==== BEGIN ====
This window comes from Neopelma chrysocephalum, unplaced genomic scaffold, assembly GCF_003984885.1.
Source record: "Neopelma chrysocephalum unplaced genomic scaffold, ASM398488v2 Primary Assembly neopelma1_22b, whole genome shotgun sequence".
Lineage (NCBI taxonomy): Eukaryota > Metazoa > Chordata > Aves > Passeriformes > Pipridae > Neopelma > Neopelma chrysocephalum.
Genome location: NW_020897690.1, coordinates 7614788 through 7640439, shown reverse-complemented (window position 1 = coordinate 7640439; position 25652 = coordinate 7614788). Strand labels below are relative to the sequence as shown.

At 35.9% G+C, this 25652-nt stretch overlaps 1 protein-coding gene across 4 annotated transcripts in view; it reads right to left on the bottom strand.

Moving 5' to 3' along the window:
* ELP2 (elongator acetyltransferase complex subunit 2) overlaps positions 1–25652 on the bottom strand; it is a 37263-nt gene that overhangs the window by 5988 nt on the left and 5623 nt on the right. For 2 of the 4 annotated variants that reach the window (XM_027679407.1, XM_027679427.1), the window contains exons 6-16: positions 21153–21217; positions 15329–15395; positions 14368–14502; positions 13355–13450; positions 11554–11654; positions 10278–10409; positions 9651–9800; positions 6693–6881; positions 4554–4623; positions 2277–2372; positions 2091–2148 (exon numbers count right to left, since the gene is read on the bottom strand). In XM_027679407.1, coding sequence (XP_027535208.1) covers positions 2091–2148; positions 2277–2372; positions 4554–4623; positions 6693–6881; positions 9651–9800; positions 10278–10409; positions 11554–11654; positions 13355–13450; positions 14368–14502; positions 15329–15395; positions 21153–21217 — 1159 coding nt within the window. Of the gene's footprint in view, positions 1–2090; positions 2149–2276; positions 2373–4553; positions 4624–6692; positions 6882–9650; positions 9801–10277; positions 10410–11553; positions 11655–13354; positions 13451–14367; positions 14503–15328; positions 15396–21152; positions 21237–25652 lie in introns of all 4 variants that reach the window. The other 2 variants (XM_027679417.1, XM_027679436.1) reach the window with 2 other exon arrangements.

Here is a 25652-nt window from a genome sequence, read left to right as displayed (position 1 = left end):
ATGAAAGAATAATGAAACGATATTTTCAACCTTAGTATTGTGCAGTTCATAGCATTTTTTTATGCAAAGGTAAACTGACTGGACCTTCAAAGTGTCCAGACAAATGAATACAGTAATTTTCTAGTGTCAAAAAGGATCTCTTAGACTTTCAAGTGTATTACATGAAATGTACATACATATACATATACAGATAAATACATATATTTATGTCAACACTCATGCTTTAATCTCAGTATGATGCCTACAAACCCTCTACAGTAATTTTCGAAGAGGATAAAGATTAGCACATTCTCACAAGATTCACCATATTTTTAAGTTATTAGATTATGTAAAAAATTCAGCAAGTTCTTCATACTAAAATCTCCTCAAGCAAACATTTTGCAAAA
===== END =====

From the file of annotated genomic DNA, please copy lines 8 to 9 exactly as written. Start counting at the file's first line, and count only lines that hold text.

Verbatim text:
Here is a 25652-nt window from a genome sequence, read left to right as displayed (position 1 = left end):
ATGAAAGAATAATGAAACGATATTTTCAACCTTAGTATTGTGCAGTTCATAGCATTTTTTTATGCAAAGGTAAACTGACTGGACCTTCAAAGTGTCCAGACAAATGAATACAGTAATTTTCTAGTGTCAAAAAGGATCTCTTAGACTTTCAAGTGTATTACATGAAATGTACATACATATACATATACAGATAAATACATATATTTATGTCAACACTCATGCTTTAATCTCAGTATGATGCCTACAAACCCTCTACAGTAATTTTCGAAGAGGATAAAGATTAGCACATTCTCACAAGATTCACCATATTTTTAAGTTATTAGATTATGTAAAAAATTCAGCAAGTTCTTCATACTAAAATCTCCTCAAGCAAACATTTTGCAAAA